A new bill has been introduced into parliament recently which is concessionary.

The Treasury Laws Amendment (2017 Enterprise Incentives No 1) Bill 2017  has been introduced into parliament to provide companies and listed widely held trusts with better access to previous year tax losses and to provide taxpayers with the choice to self-assess the effective life of certain intangible depreciating assets.

Similar business test

The Bill amends ITAA 1997 and ITAA 1936 to supplement the same business test with a more flexible similar business test. A company satisfies the similar business test if its current business is a similar business to its former business. The similar business test also applies to listed widely held trusts.

Generally, a company satisfies the similar business test if the business it carries on throughout the income year when it wants to use a loss is similar to the business it carried on at the time immediately before the change of ownership or control that caused the company to fail the continuity of ownership test.

As with the same business test, the focus of the similar business test is on the identity of the business. It is not sufficient for the current business to be of a similar kind or type to the former business. For example, it is not enough to say that the former business was in the hospitality industry and the current business is in the hospitality industry. Instead, the test looks at all of the commercial operations and activities of the former business and compares them with all the commercial operations and activities of the current business to work out if the businesses are similar.

In working out whether the current business is similar to the former business, regard must be had to the following four factors, which are not exhaustive:

  • the extent to which the assets (including goodwill) used in the current business to generate assessable income were also used in the company’s former business to generate assessable income
  • the extent to which the activities and operations from which the current business generates assessable income were also the activities and operations from which the former business generated assessable income
  • the identity of the current business and the identity of the former business, and
  • the extent to which any changes to the former business resulted from the development or commercialisation of assets, products, processes, services, or marketing or organisational methods, of the former business.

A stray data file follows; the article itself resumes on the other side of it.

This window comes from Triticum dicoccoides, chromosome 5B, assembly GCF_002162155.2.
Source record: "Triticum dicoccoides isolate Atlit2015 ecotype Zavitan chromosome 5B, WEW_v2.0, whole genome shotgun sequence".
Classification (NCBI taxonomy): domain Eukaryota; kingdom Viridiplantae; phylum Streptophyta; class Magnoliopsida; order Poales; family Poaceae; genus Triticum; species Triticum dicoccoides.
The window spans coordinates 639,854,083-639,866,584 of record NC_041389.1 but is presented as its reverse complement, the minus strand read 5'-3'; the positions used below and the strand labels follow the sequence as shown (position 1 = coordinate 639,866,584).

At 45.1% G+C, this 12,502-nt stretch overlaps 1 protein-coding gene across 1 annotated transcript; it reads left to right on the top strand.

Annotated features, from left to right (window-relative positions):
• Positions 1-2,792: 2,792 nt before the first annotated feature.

The amendments apply to income years starting on or after 1 July 2015.

Intangible asset depreciation

The Bill also allows a taxpayer to choose to self-assess the effective life of intangible depreciating assets listed in the table in s 40-95(7) of ITAA 1997 rather than using the statutory effective life specified in the table. The choice can be made in relation to intangible assets the taxpayer starts to hold on or after 1 July 2016.

The intangible assets to which this choice applies are:

• a standard patent

• an innovation patent

• a petty patent

• a registered design

• a copyright (except copyright in film)

• a licence (except one relating to a copyright or in-house software)

• a licence relating to a copyright (except copyright in a film)

• in-house software

• a spectrum licence

• a datacasting transmitter licence, and

• a telecommunications site access right.

The effective life is used to calculate the decline in value of the intangible asset.

The new law also allows the taxpayer to recalculate the effective life in later income years if the effective life the taxpayer has been using is no longer accurate because of changed circumstances relating to the nature of the asset’s use.

If the cost of the asset increases by at least 10% in a later income year the taxpayer must recalculate the effective life of the asset.

The amendments apply to certain intangible depreciating assets that start to be held on or after 1 July 2016.

 

If you would like to find out more about how this will affect your business, contact Andrew Lam here.